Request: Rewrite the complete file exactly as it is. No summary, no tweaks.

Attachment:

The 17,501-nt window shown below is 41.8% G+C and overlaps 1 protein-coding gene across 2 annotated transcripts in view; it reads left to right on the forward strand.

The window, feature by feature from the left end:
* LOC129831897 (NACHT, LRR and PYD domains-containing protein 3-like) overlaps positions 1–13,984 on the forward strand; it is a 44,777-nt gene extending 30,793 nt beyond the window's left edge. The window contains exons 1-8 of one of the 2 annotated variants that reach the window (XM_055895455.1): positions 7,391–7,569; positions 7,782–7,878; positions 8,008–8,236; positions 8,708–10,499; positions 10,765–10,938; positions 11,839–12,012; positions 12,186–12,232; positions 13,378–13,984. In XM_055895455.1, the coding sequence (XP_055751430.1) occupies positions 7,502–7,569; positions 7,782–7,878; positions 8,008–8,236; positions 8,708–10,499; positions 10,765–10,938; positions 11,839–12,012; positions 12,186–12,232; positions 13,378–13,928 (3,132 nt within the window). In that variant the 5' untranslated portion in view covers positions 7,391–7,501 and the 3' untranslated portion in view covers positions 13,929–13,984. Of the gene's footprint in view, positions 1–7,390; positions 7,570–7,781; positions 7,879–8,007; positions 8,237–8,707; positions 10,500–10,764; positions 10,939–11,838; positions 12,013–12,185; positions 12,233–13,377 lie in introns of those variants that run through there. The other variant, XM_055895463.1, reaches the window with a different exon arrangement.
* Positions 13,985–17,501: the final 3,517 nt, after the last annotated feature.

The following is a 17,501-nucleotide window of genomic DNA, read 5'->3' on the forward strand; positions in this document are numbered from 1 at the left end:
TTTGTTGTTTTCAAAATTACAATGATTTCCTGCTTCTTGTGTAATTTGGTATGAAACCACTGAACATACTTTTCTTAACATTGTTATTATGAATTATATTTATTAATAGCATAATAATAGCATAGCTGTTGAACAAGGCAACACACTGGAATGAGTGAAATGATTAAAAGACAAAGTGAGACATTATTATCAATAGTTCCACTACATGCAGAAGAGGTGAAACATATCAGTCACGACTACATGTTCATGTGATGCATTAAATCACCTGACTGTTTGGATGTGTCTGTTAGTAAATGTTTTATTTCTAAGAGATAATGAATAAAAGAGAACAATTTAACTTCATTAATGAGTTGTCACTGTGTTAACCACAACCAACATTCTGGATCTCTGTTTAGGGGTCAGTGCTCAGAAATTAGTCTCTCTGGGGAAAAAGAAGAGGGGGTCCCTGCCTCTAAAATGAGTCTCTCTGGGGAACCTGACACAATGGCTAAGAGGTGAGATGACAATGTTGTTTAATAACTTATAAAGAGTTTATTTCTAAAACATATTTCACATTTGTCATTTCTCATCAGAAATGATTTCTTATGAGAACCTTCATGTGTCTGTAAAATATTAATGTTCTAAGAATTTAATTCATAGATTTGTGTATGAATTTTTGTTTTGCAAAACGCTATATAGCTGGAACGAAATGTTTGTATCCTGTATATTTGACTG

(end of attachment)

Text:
The 17,501-nt window shown below is 41.8% G+C and overlaps 1 protein-coding gene across 2 annotated transcripts in view; it reads left to right on the forward strand.

The window, feature by feature from the left end:
* LOC129831897 (NACHT, LRR and PYD domains-containing protein 3-like) overlaps positions 1–13,984 on the forward strand; it is a 44,777-nt gene extending 30,793 nt beyond the window's left edge. The window contains exons 1-8 of one of the 2 annotated variants that reach the window (XM_055895455.1): positions 7,391–7,569; positions 7,782–7,878; positions 8,008–8,236; positions 8,708–10,499; positions 10,765–10,938; positions 11,839–12,012; positions 12,186–12,232; positions 13,378–13,984. In XM_055895455.1, the coding sequence (XP_055751430.1) occupies positions 7,502–7,569; positions 7,782–7,878; positions 8,008–8,236; positions 8,708–10,499; positions 10,765–10,938; positions 11,839–12,012; positions 12,186–12,232; positions 13,378–13,928 (3,132 nt within the window). In that variant the 5' untranslated portion in view covers positions 7,391–7,501 and the 3' untranslated portion in view covers positions 13,929–13,984. Of the gene's footprint in view, positions 1–7,390; positions 7,570–7,781; positions 7,879–8,007; positions 8,237–8,707; positions 10,500–10,764; positions 10,939–11,838; positions 12,013–12,185; positions 12,233–13,377 lie in introns of those variants that run through there. The other variant, XM_055895463.1, reaches the window with a different exon arrangement.
* Positions 13,985–17,501: the final 3,517 nt, after the last annotated feature.

The following is a 17,501-nucleotide window of genomic DNA, read 5'->3' on the forward strand; positions in this document are numbered from 1 at the left end:
TTTGTTGTTTTCAAAATTACAATGATTTCCTGCTTCTTGTGTAATTTGGTATGAAACCACTGAACATACTTTTCTTAACATTGTTATTATGAATTATATTTATTAATAGCATAATAATAGCATAGCTGTTGAACAAGGCAACACACTGGAATGAGTGAAATGATTAAAAGACAAAGTGAGACATTATTATCAATAGTTCCACTACATGCAGAAGAGGTGAAACATATCAGTCACGACTACATGTTCATGTGATGCATTAAATCACCTGACTGTTTGGATGTGTCTGTTAGTAAATGTTTTATTTCTAAGAGATAATGAATAAAAGAGAACAATTTAACTTCATTAATGAGTTGTCACTGTGTTAACCACAACCAACATTCTGGATCTCTGTTTAGGGGTCAGTGCTCAGAAATTAGTCTCTCTGGGGAAAAAGAAGAGGGGGTCCCTGCCTCTAAAATGAGTCTCTCTGGGGAACCTGACACAATGGCTAAGAGGTGAGATGACAATGTTGTTTAATAACTTATAAAGAGTTTATTTCTAAAACATATTTCACATTTGTCATTTCTCATCAGAAATGATTTCTTATGAGAACCTTCATGTGTCTGTAAAATATTAATGTTCTAAGAATTTAATTCATAGATTTGTGTATGAATTTTTGTTTTGCAAAACGCTATATAGCTGGAACGAAATGTTTGTATCCTGTATATTTGACTG